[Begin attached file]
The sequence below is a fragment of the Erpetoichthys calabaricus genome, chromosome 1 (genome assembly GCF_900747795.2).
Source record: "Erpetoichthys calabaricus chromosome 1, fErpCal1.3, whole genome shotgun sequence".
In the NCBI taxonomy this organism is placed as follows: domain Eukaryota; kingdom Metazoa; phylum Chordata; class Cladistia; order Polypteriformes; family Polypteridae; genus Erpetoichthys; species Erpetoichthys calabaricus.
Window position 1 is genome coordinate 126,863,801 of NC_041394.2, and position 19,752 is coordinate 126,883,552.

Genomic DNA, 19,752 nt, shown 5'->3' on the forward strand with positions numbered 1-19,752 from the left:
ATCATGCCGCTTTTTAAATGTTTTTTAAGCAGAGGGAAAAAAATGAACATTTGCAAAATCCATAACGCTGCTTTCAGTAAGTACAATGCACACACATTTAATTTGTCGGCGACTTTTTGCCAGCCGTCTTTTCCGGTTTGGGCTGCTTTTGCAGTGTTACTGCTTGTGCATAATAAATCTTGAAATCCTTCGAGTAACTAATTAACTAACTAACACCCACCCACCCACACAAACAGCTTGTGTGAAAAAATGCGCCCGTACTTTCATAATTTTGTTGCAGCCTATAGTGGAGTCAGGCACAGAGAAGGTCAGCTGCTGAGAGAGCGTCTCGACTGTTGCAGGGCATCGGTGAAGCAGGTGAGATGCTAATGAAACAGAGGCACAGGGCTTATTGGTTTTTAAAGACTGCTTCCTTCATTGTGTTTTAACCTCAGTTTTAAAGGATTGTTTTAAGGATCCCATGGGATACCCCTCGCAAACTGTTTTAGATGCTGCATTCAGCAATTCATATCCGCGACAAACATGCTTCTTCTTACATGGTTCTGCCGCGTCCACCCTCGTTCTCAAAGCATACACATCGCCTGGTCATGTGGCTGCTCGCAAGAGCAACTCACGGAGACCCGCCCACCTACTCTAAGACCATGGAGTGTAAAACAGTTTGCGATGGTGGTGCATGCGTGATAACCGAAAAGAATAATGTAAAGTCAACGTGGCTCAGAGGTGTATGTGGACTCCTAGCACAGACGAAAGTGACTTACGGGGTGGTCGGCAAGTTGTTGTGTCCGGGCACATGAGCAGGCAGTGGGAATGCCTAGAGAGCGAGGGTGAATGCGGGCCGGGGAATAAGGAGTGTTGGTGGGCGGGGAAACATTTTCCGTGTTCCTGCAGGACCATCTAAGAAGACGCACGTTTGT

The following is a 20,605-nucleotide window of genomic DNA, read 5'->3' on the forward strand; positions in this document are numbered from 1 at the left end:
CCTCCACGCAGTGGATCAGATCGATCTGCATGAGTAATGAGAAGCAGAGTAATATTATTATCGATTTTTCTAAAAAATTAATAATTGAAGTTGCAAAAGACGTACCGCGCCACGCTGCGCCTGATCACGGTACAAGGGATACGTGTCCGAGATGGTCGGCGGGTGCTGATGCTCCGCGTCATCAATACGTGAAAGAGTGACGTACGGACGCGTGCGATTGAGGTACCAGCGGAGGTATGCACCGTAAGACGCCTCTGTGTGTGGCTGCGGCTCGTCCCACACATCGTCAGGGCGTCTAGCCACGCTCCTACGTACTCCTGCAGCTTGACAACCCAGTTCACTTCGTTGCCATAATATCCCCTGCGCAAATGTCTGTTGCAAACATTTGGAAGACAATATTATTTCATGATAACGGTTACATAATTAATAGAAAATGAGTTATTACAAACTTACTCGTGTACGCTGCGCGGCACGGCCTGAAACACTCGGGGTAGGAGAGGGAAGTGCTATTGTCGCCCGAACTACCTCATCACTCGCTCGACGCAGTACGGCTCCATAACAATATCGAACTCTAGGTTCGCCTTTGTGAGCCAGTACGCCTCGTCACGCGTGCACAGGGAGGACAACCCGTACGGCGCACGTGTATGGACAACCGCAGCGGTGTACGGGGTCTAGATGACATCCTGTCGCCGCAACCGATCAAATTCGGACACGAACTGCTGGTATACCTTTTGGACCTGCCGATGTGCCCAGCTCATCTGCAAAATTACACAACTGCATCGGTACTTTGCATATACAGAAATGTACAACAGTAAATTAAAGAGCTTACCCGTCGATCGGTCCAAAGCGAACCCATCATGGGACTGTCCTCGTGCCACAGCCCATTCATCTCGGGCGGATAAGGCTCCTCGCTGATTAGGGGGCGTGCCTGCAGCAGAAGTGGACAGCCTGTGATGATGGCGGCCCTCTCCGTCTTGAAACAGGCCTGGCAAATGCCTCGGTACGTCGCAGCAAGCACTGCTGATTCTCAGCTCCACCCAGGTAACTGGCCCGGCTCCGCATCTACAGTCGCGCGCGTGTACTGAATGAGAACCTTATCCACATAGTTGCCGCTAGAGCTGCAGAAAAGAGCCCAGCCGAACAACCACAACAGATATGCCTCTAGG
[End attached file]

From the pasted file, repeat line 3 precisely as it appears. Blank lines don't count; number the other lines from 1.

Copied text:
In the NCBI taxonomy this organism is placed as follows: domain Eukaryota; kingdom Metazoa; phylum Chordata; class Cladistia; order Polypteriformes; family Polypteridae; genus Erpetoichthys; species Erpetoichthys calabaricus.